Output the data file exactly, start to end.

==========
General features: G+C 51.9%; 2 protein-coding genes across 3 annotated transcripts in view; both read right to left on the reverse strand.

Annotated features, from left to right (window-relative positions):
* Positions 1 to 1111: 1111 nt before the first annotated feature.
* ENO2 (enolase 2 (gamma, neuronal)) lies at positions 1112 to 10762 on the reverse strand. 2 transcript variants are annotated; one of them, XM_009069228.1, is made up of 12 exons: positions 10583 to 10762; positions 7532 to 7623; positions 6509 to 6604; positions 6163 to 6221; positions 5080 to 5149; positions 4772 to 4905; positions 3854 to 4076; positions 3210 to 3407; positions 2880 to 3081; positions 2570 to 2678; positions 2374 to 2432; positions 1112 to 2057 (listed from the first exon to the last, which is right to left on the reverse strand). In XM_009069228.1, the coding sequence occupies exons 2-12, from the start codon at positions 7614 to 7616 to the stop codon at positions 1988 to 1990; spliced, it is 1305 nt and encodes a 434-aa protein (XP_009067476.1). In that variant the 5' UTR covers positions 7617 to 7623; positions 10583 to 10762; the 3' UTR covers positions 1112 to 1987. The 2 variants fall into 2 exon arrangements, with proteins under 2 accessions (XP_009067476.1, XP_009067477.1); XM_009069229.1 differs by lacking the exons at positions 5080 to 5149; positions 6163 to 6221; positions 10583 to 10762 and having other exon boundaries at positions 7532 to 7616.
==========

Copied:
General features: G+C 51.9%; 2 protein-coding genes across 3 annotated transcripts in view; both read right to left on the reverse strand.

Annotated features, from left to right (window-relative positions):
* Positions 1 to 1111: 1111 nt before the first annotated feature.
* ENO2 (enolase 2 (gamma, neuronal)) lies at positions 1112 to 10762 on the reverse strand. 2 transcript variants are annotated; one of them, XM_009069228.1, is made up of 12 exons: positions 10583 to 10762; positions 7532 to 7623; positions 6509 to 6604; positions 6163 to 6221; positions 5080 to 5149; positions 4772 to 4905; positions 3854 to 4076; positions 3210 to 3407; positions 2880 to 3081; positions 2570 to 2678; positions 2374 to 2432; positions 1112 to 2057 (listed from the first exon to the last, which is right to left on the reverse strand). In XM_009069228.1, the coding sequence occupies exons 2-12, from the start codon at positions 7614 to 7616 to the stop codon at positions 1988 to 1990; spliced, it is 1305 nt and encodes a 434-aa protein (XP_009067476.1). In that variant the 5' UTR covers positions 7617 to 7623; positions 10583 to 10762; the 3' UTR covers positions 1112 to 1987. The 2 variants fall into 2 exon arrangements, with proteins under 2 accessions (XP_009067476.1, XP_009067477.1); XM_009069229.1 differs by lacking the exons at positions 5080 to 5149; positions 6163 to 6221; positions 10583 to 10762 and having other exon boundaries at positions 7532 to 7616.